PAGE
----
The adage ‘adapt or die’ has become ubiquitous with businesses needing to move with the times if they wish to thrive. As responsiveness becomes the new era of business evolution, Steve Winder, VP UK & Eire, Epicor Software UK, asks is adaptability still enough?
The difference between responsiveness and adaptability is subtle but critical. Adaptability means change but it doesn’t specify the pace or agility at which it must take place. Being responsive is about being fit and fast – able to adapt more quickly and flexibly.
The need to be responsive has changed the goalposts drastically in enterprise resource planning (ERP) software. Fifteen years ago ERP was purely a back office system, and its primary function was to provide robust transactional support.
Now ERP is an all-embracing tool for businesses, touching employees, customers, partners and suppliers alike. Customers demand ‘single instance’ ERP platforms that not only manage all core processes in synchronicity, but also deliver real-time insight to the business about what is happening and what action needs to be taken.
Good ERP has answered the call for increased responsiveness, becoming much more focused on supporting critical relationships, decisions, change and innovation, rather than just efficiently managing the status quo.
Increasing responsiveness can help a business improve operational performance and accelerate its productivity, through information being available at people’s fingertips and allowing more informed and rapid decision making. Historically information in businesses was limited in volume and ‘passive’; i.e. there when (you knew) you needed it, if you were lucky!
This stifled responsiveness because you usually had to put time and effort into getting the right information. As businesses increased their use of systems, information became more prolific and ‘active’ – structured data analysed to drive answers to key questions. This helped organisations to know what they needed to do, but problems of data overload often limited the organisation’s ability to act.
Now, information is becoming intuitive – it’s hidden from us in plain sight and doesn’t weigh us down, but is increasingly fed to us in the right format and context at the time we need it, in the form of succinct answers to questions. This evolution of data in organisations is one of the key reasons we’re able to become more responsive, but it also is the reason we continue to demand more responsiveness at the same time.
In many sectors the need to be extra responsive is being driven by an increased focus on selling and delivering services rather than capital projects and equipment. Take, for example, the number of areas where products are leased and supported by value-added services, rather than simply manufactured and sold. This service orientation means greater and continual touch points with the customer. It also means organisations need to be more innovative as they change their business models, and may mean working in continually disruptive markets where change never really stops.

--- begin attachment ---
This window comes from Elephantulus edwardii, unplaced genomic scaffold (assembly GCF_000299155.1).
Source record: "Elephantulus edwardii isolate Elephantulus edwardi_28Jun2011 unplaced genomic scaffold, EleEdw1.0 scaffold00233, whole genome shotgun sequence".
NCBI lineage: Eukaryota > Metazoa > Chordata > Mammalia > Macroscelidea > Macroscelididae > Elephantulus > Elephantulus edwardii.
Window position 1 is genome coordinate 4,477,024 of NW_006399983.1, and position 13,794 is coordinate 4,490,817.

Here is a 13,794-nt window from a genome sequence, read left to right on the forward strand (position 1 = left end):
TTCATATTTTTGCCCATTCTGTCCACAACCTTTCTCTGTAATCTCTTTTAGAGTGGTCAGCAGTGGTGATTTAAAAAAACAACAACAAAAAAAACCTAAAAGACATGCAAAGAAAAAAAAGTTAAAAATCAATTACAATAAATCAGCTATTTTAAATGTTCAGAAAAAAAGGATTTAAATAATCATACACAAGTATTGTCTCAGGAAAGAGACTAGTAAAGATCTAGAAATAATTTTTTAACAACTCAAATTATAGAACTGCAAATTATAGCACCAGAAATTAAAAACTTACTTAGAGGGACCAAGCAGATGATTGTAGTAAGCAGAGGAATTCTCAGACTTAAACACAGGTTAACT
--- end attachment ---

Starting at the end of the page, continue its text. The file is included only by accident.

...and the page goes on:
Other specific manufacturing trends demanding responsiveness include the pressure to differentiate in highly competitive globalised markets; tightly manage costs through inventory control and manufacturing to order; the ability to deliver bespoke and high value manufacturing, such as unique products; and working within multi-tier supply chains where complexity can easily put the brakes on your processes.
At Epicor we find that responsiveness is one of the key reasons our customers are looking to improve their ERP software performance. We see four main areas where businesses are trying to be more responsive:
Operationally responsive – being able to react to day-to-day requirements. Optimising inventory is one example in manufacturing. Being able to respond to constantly changing customer and product requirements means that you can dynamically manage stock requirements and reduce both waste and cost. Operational responsiveness is also about driving subtle changes that lead to big benefits, such as looking for new market opportunities from your existing business.
Strategically responsive – the key area where responsiveness can make a real difference. The management team’s ability to access information and respond to changes in the business and market allows them to be in greater control. Doing so requires getting the right information out of your systems, not only in formal reports but intuitively, in the context of the decisions that need to be made.
Externally responsive – constantly working harder to differentiate on service, speed, accuracy and quality, but also predicting the customer’s next move so that they can be ready to act. In a business sense, customer responsiveness is about having information to stay one step ahead. This can mean knowing what the customer will want to buy, or being able to nip potential problems in the bud before they even happen. If we can be more responsive to customer needs, we minimise the chances of them looking elsewhere and can enjoy longevity of relationships and all of the associated benefits.
Personally responsive – underpinning all three of these areas is the ability for an organisation’s employees to be responsive personally – with each other inside the business, as well as with customers and suppliers. Personal responsiveness is about giving people the means and information to take action quickly, decisively and accurately. Again, considering technology and information, embracing enterprise apps, mobile information, intuitive workflows and context-based information allows people to not only work wherever, but respond far more successfully to whatever is thrown at them. People don’t want to have to dip in and out of separate systems to find information, creating the likelihood that they’ll bypass correct procedures and raise the risk of errors, rather systems should be integrated.